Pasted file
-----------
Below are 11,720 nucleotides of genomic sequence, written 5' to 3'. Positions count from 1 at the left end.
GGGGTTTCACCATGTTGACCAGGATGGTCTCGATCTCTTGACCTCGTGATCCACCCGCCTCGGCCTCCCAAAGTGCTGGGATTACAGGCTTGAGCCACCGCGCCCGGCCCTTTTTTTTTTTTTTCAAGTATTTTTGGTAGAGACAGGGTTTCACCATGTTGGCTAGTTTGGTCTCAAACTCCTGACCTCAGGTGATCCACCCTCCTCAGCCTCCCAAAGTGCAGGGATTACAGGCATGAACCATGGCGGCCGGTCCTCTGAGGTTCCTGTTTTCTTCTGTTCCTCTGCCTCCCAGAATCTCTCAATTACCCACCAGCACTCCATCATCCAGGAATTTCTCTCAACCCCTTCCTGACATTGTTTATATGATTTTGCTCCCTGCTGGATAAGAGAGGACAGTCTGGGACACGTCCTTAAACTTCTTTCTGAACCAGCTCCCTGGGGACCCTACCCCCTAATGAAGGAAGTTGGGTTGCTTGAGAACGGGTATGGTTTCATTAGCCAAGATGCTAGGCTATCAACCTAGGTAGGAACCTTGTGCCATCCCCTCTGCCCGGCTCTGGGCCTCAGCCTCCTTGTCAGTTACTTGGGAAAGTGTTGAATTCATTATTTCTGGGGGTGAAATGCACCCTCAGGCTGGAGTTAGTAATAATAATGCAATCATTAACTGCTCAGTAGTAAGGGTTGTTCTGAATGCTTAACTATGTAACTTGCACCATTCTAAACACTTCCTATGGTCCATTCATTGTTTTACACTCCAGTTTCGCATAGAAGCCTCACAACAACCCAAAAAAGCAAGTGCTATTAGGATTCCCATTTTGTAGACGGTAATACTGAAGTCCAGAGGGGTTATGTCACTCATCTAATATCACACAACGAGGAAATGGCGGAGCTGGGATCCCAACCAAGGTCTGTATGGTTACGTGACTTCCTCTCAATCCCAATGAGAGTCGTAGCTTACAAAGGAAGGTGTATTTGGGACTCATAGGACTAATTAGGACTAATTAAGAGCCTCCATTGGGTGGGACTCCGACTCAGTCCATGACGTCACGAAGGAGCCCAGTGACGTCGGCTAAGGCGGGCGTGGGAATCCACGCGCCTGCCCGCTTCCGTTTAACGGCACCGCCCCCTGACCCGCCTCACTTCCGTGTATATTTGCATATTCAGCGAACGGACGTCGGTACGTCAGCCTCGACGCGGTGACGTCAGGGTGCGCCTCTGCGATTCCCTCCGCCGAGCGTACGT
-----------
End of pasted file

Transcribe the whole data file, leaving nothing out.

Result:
Below are 11,720 nucleotides of genomic sequence, written 5' to 3'. Positions count from 1 at the left end.
GGGGTTTCACCATGTTGACCAGGATGGTCTCGATCTCTTGACCTCGTGATCCACCCGCCTCGGCCTCCCAAAGTGCTGGGATTACAGGCTTGAGCCACCGCGCCCGGCCCTTTTTTTTTTTTTTCAAGTATTTTTGGTAGAGACAGGGTTTCACCATGTTGGCTAGTTTGGTCTCAAACTCCTGACCTCAGGTGATCCACCCTCCTCAGCCTCCCAAAGTGCAGGGATTACAGGCATGAACCATGGCGGCCGGTCCTCTGAGGTTCCTGTTTTCTTCTGTTCCTCTGCCTCCCAGAATCTCTCAATTACCCACCAGCACTCCATCATCCAGGAATTTCTCTCAACCCCTTCCTGACATTGTTTATATGATTTTGCTCCCTGCTGGATAAGAGAGGACAGTCTGGGACACGTCCTTAAACTTCTTTCTGAACCAGCTCCCTGGGGACCCTACCCCCTAATGAAGGAAGTTGGGTTGCTTGAGAACGGGTATGGTTTCATTAGCCAAGATGCTAGGCTATCAACCTAGGTAGGAACCTTGTGCCATCCCCTCTGCCCGGCTCTGGGCCTCAGCCTCCTTGTCAGTTACTTGGGAAAGTGTTGAATTCATTATTTCTGGGGGTGAAATGCACCCTCAGGCTGGAGTTAGTAATAATAATGCAATCATTAACTGCTCAGTAGTAAGGGTTGTTCTGAATGCTTAACTATGTAACTTGCACCATTCTAAACACTTCCTATGGTCCATTCATTGTTTTACACTCCAGTTTCGCATAGAAGCCTCACAACAACCCAAAAAAGCAAGTGCTATTAGGATTCCCATTTTGTAGACGGTAATACTGAAGTCCAGAGGGGTTATGTCACTCATCTAATATCACACAACGAGGAAATGGCGGAGCTGGGATCCCAACCAAGGTCTGTATGGTTACGTGACTTCCTCTCAATCCCAATGAGAGTCGTAGCTTACAAAGGAAGGTGTATTTGGGACTCATAGGACTAATTAGGACTAATTAAGAGCCTCCATTGGGTGGGACTCCGACTCAGTCCATGACGTCACGAAGGAGCCCAGTGACGTCGGCTAAGGCGGGCGTGGGAATCCACGCGCCTGCCCGCTTCCGTTTAACGGCACCGCCCCCTGACCCGCCTCACTTCCGTGTATATTTGCATATTCAGCGAACGGACGTCGGTACGTCAGCCTCGACGCGGTGACGTCAGGGTGCGCCTCTGCGATTCCCTCCGCCGAGCGTACGT